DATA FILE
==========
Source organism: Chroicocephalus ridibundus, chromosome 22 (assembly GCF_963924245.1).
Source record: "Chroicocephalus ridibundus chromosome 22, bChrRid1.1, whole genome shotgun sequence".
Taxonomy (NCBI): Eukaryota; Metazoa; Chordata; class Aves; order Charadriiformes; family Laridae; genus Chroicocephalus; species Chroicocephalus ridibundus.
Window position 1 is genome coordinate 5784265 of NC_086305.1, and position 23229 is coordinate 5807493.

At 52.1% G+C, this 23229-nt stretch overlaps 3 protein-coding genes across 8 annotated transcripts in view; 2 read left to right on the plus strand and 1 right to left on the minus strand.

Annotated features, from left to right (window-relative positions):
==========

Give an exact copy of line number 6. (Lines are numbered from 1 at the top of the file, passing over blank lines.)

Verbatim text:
Annotated features, from left to right (window-relative positions):